• Mustard Seeds. Not as well know unless you make a lot of curry but this little seed packs a big punch. It can help with Asthma and well as arthritic and muscle pain relieve.

These are just a few, and there are many more! As many of these spices are commonly used together it is easy to see how these benefits can add up. A good curry every week can help with a wide range of things as well as just being good for you and full of antioxidants among other things.

The Unhealthy Side of Curry

There is, as with most things, a darker side to Indian food though. Most Indian food is cooked using Ghee which is a clarified butter and not particularly good in terms of fat. However, used in moderation a bit of fat is fine and it isn’t going to ruin all the other benefits.

Where curry can become less healthy is the fast food/take away side of things. A lot of take always have altered the recipes to meet the fatty tastes of the UK palate and added more meat than would be normal in India. They often add sugar and more salt as well. This is not a fault, it is simply catering to the consumer.

That being said a lot of great restaurants are moving back from this now and really pushing authentic Indian food which doesn’t have a lot of the bad stuff in it. It is common sense really, going for a huge curry twice a week that is full of meat and fat isn’t going to be great. But going to a real Indian restaurant and learning to cook real dishes from scratch at home is always going to be better for you. Oh, and having a massive naan bread with everything may also not be ideal but wholemeal flatbreads like chapatti can be a good source of fibre.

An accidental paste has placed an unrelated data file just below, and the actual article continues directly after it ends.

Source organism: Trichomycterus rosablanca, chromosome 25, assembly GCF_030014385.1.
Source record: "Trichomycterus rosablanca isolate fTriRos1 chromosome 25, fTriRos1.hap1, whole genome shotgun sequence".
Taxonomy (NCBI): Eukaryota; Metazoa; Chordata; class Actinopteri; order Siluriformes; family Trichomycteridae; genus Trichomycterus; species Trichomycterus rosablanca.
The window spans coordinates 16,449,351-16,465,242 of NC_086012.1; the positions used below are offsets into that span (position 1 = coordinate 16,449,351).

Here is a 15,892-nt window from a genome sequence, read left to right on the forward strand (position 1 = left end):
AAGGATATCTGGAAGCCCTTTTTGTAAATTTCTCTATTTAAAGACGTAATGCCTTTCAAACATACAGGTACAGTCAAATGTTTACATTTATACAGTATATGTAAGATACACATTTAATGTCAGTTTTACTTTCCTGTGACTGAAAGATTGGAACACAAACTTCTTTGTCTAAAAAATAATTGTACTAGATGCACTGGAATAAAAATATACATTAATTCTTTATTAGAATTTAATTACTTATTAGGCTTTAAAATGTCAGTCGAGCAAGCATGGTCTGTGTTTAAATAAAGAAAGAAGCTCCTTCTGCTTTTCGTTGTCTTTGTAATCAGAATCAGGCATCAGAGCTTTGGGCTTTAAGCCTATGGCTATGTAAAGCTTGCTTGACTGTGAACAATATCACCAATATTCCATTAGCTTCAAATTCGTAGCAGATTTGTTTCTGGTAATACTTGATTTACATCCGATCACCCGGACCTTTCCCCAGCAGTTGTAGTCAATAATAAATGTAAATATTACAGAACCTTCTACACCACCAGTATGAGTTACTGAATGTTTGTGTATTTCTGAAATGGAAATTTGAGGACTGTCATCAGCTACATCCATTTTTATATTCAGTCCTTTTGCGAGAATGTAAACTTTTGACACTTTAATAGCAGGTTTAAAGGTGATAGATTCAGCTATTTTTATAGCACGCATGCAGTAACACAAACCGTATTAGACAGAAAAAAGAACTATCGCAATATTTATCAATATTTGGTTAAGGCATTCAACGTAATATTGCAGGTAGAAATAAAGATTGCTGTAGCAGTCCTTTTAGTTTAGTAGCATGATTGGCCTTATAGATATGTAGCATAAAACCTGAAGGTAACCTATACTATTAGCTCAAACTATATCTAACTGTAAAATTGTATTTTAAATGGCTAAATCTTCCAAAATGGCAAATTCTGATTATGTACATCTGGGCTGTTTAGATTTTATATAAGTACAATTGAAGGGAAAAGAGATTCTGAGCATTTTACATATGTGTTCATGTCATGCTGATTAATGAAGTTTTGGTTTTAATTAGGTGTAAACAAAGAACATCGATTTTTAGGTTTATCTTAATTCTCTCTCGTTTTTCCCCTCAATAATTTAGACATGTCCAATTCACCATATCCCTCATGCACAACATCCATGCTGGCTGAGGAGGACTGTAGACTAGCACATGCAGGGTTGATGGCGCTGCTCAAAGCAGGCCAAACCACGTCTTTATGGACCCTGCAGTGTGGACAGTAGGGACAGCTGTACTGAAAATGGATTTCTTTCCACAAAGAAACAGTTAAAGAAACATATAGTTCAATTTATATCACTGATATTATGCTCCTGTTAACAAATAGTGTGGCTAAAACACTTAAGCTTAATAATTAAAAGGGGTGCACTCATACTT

Go Fourth and Eat Curry

The key to getting the most out of Indian food is to learn to cook it yourself. Get those spices ordered and start exploring the massive range of dishes that really aren’t that hard to create. Getting the family eating, yes, the kids too, is not that hard. Not all curry is hot, but all mild curry is yummy! Even for young ones. It’s fun to cook, it freezes well, it last well in the fridge and it makes just as a good a lunch as it does dinner.